New initiative to combat domestic violence supported by Wealden MP

Nus Ghani and Katy Bourne SUS-160224-173633001

Nus Ghani and Katy Bourne SUS-160224-173633001

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A new initiative to combat domestic violence in Sussex has been supported by Wealden MP Nus Ghani.

The new project, Drive, seeks to use one-on-one therapy to change the behaviour of the most dangerous offenders and is being piloted in three areas, including Sussex.

It is being spearheaded by Sussex Police and Crime Commissioner Katy Bourne and is being run in conjunction with SafeLives, a national charity dedicated to ending domestic abuse.

In her question to the Prime Minister today (Wednesday February 24) Ms Ghani said: “Two women a week are killed in England and Wales by a current or former partner and the perpetrator is the problem. The question is not why doesn’t she leave but why doesn’t he stop.

“Sussex’s Conservative Police and Crime Commissioner is piloting a programme called Drive, which aims to change the behaviour of offenders.

“In advance of his new strategy to tackle Violence Against Women and Girls, would the Prime Minister join me in congratulating Katy Bourne for leading the charge to tackle domestic violence in Sussex?”

In addition to the two women who die every week as a result of domestic homicide, a further 100,000 people a year are at high risk of being murdered or seriously harmed.

The Crime Survey of England and Wales 2013/14 shows that, in East Sussex, 12,082 women and girls aged 16-59, and 6,177 men and boys aged 16-59, were estimated to have experienced Domestic Violence and Abuse (DVA). 3,445 of the women and girls, and 1,732 of the men and boys, were in Wealden.

Across East Sussex, there were 522 referrals to the Multi-Agency Risk Assessment Conference (MARAC), for the highest risk victims.

PM David Cameron replied: “I think my honourable friend is absolutely right to raise this. We have got better at tackling the crime of domestic violence, but there’s still so much more to do.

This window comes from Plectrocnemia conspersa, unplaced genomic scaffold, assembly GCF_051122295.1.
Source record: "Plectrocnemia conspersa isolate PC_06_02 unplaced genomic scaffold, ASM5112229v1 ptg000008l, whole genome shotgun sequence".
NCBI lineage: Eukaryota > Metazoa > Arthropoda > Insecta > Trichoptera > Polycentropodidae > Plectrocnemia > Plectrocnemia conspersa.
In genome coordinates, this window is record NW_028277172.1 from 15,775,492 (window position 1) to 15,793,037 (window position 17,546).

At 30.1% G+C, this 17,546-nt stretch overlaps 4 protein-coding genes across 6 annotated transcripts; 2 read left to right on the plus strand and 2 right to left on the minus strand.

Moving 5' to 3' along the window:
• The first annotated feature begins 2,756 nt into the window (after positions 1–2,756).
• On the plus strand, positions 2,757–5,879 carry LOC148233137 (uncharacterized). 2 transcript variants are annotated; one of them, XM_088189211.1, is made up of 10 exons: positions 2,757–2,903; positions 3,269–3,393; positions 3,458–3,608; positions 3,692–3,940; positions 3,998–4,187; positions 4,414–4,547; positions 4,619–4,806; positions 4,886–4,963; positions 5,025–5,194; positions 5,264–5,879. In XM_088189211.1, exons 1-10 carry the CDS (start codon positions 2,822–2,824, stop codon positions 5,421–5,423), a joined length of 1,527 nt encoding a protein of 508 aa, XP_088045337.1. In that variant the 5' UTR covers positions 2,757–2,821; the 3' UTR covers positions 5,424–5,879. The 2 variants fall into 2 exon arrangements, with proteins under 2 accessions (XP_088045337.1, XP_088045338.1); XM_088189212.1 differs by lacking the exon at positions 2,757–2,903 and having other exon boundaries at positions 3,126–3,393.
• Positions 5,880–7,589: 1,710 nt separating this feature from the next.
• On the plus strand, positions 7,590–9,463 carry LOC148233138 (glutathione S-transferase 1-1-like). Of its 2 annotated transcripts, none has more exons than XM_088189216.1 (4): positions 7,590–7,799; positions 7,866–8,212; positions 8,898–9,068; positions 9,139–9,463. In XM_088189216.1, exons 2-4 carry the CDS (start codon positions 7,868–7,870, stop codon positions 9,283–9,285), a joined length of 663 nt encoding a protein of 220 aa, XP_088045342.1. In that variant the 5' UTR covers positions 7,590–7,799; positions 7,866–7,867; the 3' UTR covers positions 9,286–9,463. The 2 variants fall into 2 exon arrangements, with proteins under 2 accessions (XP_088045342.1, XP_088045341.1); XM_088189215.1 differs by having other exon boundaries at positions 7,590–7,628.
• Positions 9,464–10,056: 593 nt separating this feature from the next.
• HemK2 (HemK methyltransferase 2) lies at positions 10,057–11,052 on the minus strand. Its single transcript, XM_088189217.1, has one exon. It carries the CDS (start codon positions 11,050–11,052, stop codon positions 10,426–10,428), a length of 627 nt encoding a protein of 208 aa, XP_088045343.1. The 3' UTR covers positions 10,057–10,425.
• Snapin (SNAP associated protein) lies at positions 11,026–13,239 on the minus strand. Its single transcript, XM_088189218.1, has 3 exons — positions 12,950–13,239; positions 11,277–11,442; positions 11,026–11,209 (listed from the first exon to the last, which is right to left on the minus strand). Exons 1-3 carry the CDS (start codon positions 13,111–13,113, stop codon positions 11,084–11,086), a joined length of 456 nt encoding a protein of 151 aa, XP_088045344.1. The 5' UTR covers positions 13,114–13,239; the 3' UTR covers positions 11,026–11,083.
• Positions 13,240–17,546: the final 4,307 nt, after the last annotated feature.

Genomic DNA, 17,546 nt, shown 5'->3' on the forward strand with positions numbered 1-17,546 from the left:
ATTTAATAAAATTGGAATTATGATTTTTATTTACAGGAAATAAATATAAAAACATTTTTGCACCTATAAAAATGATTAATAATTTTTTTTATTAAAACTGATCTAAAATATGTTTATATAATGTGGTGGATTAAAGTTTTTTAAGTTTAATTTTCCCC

“I know Katy Bourne does an excellent job as the Police and Crime Commissioner, and this is a good example of the sort of thing that PCCs with their higher profile can give a real lead on, and I would urge others around the country to do exactly that.

“We also need to make sure we’re policing these incidents properly, we also need to change the culture, but I think that PCCs like Katy Bourne can lead the way.”

Giving her reasons for raising the issue, Ms Ghani said: “Domestic abuse is a devastating reality, in Wealden just as elsewhere, but strategies for combating it too often focus on the victim and not the perpetrator, when the worst perpetrators are repeat offenders.

“This new project, brilliantly championed by our Police and Crime Commissioner, is a welcome initiative which goes to the roots of the problem.”

Mrs Bourne added: “I’m delighted to be working with SafeLives on this ground-breaking initiative. Every perpetrator of domestic abuse has, on average, six different victims, so this is an important way to tackle the problem at its roots and protect the victims of tomorrow.”

East Sussex County Council is a White Ribbon accredited local authority, which means it has been recognised for its work in aiming to eliminate domestic abuse.

Wealden District Council is working towards achieving the status by White Ribbon Day in November this year.

Ms Ghani added: “I am delighted that my two councils have both put combating domestic abuse at the top of their list of priorities. The fact that they will both soon have White Ribbon status is fantastic, and I hope that other councils across the country will follow their lead and work towards achieving White Ribbon status too.”

Councillor Bob Standley, leader of Wealden District Council, said: “I thank Nus Ghani MP for raising the subject with the Prime Minister. It is important that the victims of domestic abuse, which affects both men and women, young and old, are encouraged to report any abuse at an early stage.

“As a White Ribbon Ambassador myself I applaud the new initiative launched by Katy Bourne, Sussex Police and Crime Commissioner. Early reporting can stop the problem escalating and avoid the extreme consequences that Nus and Katy have highlighted.”

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